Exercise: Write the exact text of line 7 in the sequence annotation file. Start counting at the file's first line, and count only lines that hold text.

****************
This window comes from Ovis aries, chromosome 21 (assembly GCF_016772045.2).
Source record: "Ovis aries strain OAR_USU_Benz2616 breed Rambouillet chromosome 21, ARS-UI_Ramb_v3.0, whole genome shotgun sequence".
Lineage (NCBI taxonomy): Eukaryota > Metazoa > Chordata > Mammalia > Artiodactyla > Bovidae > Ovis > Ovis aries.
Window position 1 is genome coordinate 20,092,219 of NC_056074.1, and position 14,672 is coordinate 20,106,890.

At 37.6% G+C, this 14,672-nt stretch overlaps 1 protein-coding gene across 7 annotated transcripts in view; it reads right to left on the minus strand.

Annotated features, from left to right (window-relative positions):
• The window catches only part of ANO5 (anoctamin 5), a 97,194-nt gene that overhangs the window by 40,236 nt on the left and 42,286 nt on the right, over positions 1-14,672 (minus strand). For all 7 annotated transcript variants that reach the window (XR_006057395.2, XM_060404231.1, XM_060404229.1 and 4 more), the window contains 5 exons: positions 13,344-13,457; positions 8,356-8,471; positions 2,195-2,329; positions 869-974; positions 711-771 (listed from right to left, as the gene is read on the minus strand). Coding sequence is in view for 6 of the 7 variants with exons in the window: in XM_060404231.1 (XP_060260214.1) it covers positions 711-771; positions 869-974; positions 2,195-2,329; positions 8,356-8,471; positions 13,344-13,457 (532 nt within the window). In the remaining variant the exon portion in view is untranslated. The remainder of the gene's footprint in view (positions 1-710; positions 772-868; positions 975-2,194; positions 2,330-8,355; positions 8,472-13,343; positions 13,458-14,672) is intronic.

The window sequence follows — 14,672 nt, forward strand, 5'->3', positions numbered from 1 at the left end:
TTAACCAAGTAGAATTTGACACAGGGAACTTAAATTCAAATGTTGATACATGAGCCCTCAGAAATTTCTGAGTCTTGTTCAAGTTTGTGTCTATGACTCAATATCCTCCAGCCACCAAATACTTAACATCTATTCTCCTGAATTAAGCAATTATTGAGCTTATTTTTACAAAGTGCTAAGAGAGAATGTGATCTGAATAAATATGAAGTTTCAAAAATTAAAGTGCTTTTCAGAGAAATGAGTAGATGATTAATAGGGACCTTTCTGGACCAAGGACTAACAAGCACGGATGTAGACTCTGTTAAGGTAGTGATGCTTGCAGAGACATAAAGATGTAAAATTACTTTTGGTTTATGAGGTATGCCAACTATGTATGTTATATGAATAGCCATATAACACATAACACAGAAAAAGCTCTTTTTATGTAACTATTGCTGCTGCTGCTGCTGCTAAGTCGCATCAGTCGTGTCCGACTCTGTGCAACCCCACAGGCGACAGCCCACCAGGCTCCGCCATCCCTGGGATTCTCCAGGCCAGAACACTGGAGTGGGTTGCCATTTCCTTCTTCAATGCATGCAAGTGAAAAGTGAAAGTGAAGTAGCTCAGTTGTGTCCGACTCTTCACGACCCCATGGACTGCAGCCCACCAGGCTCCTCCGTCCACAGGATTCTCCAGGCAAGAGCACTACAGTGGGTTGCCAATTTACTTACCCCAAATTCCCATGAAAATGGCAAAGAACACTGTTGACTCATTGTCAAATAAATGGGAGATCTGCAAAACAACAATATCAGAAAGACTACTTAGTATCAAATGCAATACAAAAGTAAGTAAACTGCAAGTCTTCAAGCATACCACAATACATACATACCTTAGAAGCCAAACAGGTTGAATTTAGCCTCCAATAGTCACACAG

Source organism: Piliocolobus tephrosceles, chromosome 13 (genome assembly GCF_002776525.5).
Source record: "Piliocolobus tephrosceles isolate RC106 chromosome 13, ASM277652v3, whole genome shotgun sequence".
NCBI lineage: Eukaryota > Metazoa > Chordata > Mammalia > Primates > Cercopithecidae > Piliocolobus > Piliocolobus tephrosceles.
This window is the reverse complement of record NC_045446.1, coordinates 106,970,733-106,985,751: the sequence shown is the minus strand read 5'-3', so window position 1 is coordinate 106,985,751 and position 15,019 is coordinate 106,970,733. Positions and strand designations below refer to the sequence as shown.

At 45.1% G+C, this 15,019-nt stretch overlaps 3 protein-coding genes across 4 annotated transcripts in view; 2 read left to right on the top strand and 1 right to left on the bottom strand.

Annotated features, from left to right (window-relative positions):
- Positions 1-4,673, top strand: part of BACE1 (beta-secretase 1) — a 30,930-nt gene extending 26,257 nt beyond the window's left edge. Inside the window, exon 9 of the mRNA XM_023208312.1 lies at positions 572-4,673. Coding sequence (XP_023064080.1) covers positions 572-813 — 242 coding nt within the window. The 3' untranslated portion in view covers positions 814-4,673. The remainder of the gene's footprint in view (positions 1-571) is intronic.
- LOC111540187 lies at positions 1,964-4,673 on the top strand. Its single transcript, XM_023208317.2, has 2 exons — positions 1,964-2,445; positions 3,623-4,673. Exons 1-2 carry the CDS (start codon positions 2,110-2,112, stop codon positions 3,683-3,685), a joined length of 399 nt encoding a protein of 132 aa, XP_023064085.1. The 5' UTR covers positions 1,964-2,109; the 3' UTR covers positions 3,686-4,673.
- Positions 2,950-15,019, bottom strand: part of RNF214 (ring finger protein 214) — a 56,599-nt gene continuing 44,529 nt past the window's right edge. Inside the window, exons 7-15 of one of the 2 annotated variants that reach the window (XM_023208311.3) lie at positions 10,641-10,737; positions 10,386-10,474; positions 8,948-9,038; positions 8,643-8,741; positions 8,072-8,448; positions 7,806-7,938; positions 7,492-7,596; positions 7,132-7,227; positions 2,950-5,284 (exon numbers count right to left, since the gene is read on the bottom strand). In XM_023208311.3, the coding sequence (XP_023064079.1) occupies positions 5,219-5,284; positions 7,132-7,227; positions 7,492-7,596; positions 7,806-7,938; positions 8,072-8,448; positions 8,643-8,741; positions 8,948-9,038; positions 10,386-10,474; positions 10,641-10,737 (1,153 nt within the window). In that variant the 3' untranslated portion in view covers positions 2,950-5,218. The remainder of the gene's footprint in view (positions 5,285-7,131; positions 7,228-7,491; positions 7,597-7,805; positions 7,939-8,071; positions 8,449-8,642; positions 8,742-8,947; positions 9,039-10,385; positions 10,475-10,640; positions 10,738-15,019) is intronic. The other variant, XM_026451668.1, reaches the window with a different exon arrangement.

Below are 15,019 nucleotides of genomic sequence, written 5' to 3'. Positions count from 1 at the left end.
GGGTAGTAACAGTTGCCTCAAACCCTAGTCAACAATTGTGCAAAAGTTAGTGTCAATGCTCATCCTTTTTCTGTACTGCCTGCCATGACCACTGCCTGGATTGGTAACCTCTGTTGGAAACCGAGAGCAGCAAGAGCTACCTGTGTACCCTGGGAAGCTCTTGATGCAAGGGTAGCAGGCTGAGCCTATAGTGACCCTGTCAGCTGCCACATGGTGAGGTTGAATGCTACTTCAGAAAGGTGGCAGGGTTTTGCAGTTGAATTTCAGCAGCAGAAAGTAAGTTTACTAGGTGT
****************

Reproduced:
• The window catches only part of ANO5 (anoctamin 5), a 97,194-nt gene that overhangs the window by 40,236 nt on the left and 42,286 nt on the right, over positions 1-14,672 (minus strand). For all 7 annotated transcript variants that reach the window (XR_006057395.2, XM_060404231.1, XM_060404229.1 and 4 more), the window contains 5 exons: positions 13,344-13,457; positions 8,356-8,471; positions 2,195-2,329; positions 869-974; positions 711-771 (listed from right to left, as the gene is read on the minus strand). Coding sequence is in view for 6 of the 7 variants with exons in the window: in XM_060404231.1 (XP_060260214.1) it covers positions 711-771; positions 869-974; positions 2,195-2,329; positions 8,356-8,471; positions 13,344-13,457 (532 nt within the window). In the remaining variant the exon portion in view is untranslated. The remainder of the gene's footprint in view (positions 1-710; positions 772-868; positions 975-2,194; positions 2,330-8,355; positions 8,472-13,343; positions 13,458-14,672) is intronic.